Sunday, 5 July 2015
Russian Language 101 and out of the mouths of babes!
So I should be doing my homework but I feel a little guilty for not writing, well writing enough! I am still going to school and the teachers are still refraining from corporal punishment. But only just. A little frustration is becoming evident as the test date looms on the horizon. It isn’t like I haven’t been trying, but the reality of learning a difficult language in three months is settling in. I think some of it may perhaps be a little transference as students study English in school and can identify it but really haven’t had the opportunity to practice so it gets lost like the Algebra I was forced to learn. I have two new translators, David, who is ten and his sister Barbie.
Barbie was helping me with my homework the other day. Reading the sentence words in Russian and constructing them into a proper sentence and then telling me what it meant in English. I should point out at this junction she is five.
We all went down to the beach the other day and went for a swim in the Black Sea. Most of the conversations were conducted in English and it was fun to see the looks on the other people around us. It was quite obvious they were very amazed at the spectacle. Two fellow beachgoers even bid us farewell in English when they left. A clear sign of acceptance and respect, and I responded in Russian.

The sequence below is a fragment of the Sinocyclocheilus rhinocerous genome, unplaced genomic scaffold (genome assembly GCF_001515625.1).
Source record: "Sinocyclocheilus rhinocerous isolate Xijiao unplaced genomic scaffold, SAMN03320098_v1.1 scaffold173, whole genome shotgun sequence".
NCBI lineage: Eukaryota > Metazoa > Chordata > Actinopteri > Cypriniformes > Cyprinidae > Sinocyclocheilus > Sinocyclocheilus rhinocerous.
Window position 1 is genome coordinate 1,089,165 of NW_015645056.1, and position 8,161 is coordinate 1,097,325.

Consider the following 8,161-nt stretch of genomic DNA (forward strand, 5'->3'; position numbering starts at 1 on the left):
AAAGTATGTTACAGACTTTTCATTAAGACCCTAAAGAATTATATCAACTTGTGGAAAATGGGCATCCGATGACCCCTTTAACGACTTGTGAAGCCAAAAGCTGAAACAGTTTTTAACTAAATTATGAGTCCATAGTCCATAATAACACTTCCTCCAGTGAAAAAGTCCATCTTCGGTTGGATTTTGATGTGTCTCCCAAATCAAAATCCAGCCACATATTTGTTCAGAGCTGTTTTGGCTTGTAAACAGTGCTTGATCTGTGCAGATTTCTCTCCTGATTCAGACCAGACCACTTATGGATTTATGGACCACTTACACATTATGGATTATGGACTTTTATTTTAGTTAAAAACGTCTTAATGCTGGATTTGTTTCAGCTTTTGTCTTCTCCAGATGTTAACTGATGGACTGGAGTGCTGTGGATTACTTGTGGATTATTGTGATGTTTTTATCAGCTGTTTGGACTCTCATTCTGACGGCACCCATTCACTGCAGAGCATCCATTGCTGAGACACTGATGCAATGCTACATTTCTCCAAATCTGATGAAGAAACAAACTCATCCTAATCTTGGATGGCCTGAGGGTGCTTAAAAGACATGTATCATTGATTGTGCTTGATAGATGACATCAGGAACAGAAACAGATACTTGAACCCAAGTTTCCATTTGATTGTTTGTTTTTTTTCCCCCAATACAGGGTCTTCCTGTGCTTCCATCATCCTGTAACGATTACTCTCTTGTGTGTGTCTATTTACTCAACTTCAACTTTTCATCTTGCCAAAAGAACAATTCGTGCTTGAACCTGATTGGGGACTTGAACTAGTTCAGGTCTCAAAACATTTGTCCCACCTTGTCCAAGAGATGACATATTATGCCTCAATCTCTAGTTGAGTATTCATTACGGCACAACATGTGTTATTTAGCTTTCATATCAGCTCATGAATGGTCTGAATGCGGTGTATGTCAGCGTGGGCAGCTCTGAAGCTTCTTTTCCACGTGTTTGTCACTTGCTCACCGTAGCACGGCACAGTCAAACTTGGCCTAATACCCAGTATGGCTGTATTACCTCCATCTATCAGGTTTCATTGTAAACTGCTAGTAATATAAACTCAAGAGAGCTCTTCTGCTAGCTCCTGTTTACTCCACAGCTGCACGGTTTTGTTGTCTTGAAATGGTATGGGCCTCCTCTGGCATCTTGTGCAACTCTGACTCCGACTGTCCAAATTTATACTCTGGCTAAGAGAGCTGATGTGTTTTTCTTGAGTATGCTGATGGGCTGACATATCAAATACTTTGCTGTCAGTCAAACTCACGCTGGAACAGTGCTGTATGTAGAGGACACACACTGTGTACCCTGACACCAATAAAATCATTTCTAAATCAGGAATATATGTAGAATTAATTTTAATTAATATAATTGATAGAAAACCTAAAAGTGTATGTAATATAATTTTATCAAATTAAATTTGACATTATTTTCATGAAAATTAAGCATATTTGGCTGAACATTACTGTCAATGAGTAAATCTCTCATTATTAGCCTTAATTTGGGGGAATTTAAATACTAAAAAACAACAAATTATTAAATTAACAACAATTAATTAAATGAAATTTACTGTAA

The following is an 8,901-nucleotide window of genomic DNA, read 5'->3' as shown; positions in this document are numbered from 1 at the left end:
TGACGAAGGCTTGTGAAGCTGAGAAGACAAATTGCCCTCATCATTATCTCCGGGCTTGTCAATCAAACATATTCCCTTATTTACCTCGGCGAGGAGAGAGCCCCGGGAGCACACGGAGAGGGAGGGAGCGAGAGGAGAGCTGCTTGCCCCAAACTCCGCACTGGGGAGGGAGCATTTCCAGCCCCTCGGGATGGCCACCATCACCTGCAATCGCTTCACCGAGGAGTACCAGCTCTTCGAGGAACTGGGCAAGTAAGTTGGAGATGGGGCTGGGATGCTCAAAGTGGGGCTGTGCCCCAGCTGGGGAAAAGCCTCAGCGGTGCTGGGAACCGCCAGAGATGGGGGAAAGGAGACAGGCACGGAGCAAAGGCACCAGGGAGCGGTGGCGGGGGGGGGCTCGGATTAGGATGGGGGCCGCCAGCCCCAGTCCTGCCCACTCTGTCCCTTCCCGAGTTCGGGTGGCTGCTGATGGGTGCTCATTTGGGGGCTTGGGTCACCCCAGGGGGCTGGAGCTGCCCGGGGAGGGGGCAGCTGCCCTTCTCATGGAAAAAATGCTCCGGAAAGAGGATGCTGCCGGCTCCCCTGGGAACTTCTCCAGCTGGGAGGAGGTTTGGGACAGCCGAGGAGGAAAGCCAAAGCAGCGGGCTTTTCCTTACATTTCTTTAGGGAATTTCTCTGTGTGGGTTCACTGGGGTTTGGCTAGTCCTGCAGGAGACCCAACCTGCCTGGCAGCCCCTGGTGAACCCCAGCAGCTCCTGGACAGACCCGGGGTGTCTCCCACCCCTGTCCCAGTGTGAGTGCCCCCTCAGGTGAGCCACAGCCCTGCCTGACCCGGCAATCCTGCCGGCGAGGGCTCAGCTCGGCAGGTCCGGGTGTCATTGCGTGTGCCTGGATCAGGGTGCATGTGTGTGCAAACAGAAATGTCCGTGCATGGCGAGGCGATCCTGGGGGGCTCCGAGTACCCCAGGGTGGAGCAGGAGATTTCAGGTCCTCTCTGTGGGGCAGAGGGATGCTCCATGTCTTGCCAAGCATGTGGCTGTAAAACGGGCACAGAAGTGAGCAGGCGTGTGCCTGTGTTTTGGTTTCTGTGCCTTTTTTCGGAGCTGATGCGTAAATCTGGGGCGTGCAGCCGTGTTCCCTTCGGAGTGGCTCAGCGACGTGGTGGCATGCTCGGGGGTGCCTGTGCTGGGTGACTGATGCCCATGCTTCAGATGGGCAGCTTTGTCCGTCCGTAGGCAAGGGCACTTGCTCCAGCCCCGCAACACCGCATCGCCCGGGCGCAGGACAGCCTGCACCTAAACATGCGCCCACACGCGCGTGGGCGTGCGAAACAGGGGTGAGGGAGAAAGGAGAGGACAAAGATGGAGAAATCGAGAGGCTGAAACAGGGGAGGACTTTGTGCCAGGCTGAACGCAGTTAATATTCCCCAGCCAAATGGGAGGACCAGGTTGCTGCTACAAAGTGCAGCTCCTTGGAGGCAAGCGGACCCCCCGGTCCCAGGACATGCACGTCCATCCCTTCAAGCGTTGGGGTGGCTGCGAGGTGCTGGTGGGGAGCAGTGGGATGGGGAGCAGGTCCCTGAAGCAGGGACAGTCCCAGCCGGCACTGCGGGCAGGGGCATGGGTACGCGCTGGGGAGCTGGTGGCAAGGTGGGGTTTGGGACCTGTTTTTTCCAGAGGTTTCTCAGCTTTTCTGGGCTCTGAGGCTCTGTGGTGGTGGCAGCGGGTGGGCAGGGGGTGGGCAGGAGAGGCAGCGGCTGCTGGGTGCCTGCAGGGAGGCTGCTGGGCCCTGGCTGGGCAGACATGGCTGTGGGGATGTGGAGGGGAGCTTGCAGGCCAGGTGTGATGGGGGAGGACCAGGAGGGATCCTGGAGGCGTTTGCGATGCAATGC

As we started walking up the hill, Barbie was reading signs to me. A group of twenty-something aged girls were walking a small distance ahead of us and slowed to listen. Barbie was reading a sign that contained the word doma, or house, and another word she didn’t know but knew how to say. Slightly frustrated with this word and me, she repeated it, in a tone we men know well. The one that says, “I might have forgotten, but you should know this.” She continued a little louder, bringing chuckles from the group of girls. “Burrito” she repeated with a cute little accent that is usually missing when she speaks English she understands. The hint of an accent provided the clue I needed to get the word. “Ah!” I said. “The House of Burritos.” “Nyet!” She replied in Russian. “Burrito House!” She said in English and then continued in both languages explaining the missing “The” and the non-plural sentence order. Finished she asked; “what is a Burrito?” Bringing more laughter from the group of listening kids as she asked it using both English and Russian words. I explained this tasty Mexican dish as she nodded her understanding and a few of the girls listening looked back in disbelief.